Secure permission from the speaker(s). Here is a link to a sample participant release form that gives permission to record and distribute the recording.
Guidelines for Media Creation
Focus on the creation of your media and make sure you have captured decent quality sound output first. Then focus on adding the frills: intro and music, etc.
Providing good access to your media is not automatic. Explore the metadata capabilities of your media creation tools. The default information supplied by many programs is poor. Compare the two sets of files in the list below. In the first set, the file properties have been modified to provide consistent titling and categorization; the second set of files contains only generic default information.
Metadata must be updated locally, where you have file access before loading it to iTunes U. Develop a workflow that includes modifying/improving the metadata first. Once you've uploaded them, you can't modify files and graphics. This will save you the effort of multiple uploads/replacements etc.
The easiest way to do this is to use iTunes itself. Load files you want to modify into iTunes by dragging and dropping them into the music section. Use either File>Get info; or right click on a title to open the dialog box.
The fields of information available for each podcast track (or "metadata") have a history in music files. Podcasting has grown far beyond simply recorded music, but the conventions remain. Thus, a professor might be listed as the "Artist," and a course name as the "Album." While many of the metadata categories listed below are straightforward, if your group plans to provide content regularly, you will want to develop a standard naming convention to aid users and search engines.
- Name: Give your content, a clear, descriptive title. "Lecture 1" is weak, while "Prof. Smith: Intro to Chocolate" conveys more information.
- Artist: Can be an artist, individual, group, unit, or department
- Album: Can be an event, a lecture series, all content from a course
- Genre: iTunes provides music-oriented categories but you can also add to this list.Consider how you want to identify specific categories (For example, by subject (such as architecture), by publisher, by organization (such as a university name), or by content type (such as podcast)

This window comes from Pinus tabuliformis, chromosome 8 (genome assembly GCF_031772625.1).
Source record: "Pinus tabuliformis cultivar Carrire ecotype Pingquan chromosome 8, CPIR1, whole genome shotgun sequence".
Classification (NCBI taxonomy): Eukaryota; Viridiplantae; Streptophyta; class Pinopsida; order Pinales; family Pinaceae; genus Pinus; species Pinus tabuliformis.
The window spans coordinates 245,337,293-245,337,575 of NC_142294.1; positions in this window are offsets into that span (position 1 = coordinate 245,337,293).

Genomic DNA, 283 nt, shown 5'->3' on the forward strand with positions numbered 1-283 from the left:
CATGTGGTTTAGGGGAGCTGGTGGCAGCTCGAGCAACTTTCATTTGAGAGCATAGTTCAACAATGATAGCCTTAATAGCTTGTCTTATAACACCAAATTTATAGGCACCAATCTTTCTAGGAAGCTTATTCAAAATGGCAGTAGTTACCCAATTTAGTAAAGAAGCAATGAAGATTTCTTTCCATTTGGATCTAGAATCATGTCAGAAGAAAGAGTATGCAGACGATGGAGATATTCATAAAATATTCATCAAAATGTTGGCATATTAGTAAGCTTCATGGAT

- Grouping: can be used to create a category for tracks, much like a genre, useful for keyword searching.
- Composer: Can be used for the content developer or technical support
- Comments: This field is used by some "smart search" tools
A good tip is to look at other podcasts similar to your and find a metadata convention you are comfortable with. The key to help your users is developign a consistent style for your tracks.
Guidelines for utilizing existing RSS feeds
An alternative to uploading files (video or audio) directly to Apple servers, a course can be directed to an existing RSS feed that is compatible with iTunes. This method provides the following advantages:
- Access to the media files remains on your servers. This allows you to continue collecting metrics on access.
- Managing content on iTunes is easier. The file upload process in iTunes can be time consuming. If your department has an establish workflow, using its RSS feed dramatically speeds up the process of adding content to UCLA on iTunes U.
- Re-use existing content. UCLA on iTunes U becomes an additional access point for your files.
- Information from Apple on how XML fields match the iTunes interface.
- RSS validator to test your feed.
To direct a course to an existing RSS feed:
- In iTunes U, navigate to the desired course.
- Click the 'pencil' icon for the group or tab you want populated by the RSS feed.
- From the 'type' pull-down menu, select 'feed.'
- Provide the full feed url and feed owner email address; then click 'Apply'.
If everything works out, the group/tab should get populated.
Here are some potential gotchas and solutions:
- If after clicking 'Apply' your iTunes interface is 'distorted' and you are unable to make any further selections, click on the very last item in the iTunes breadcrumbs at the top. This will take you out of editing mode, but keep you in the right place.
- The URL inputed into the 'Full Feed URL' should begin with 'http://'.
- Make sure your web server is sending the RSS feed as 'Content-type: text/xml' or 'Content-type: application/xml'. The content type must be an XML type. If your web server is sending the feed as 'text/html', iTunes will return an error.
- You can use a Firefox add-on called 'Live HTTP headers' to determine how your web server is serving the RSS feed. After installing the add-on, go to 'Tools > Live HTTP headers' to open the capture window. Navigate to your RSS feed and examine the server's response. Towards the end, you should see the 'Content-type' line.
- If the response from the server is 'HTTP/1.x 304 OK', then you are viewing a cached version. Just hold down the 'shift' key and click 'reload' to force a round-trip to the server.
- iTunes is very sensitive non-encoded characters. For example, using an "&" will break your RSS feed so you need to use the XML entity & instead. Learn more here.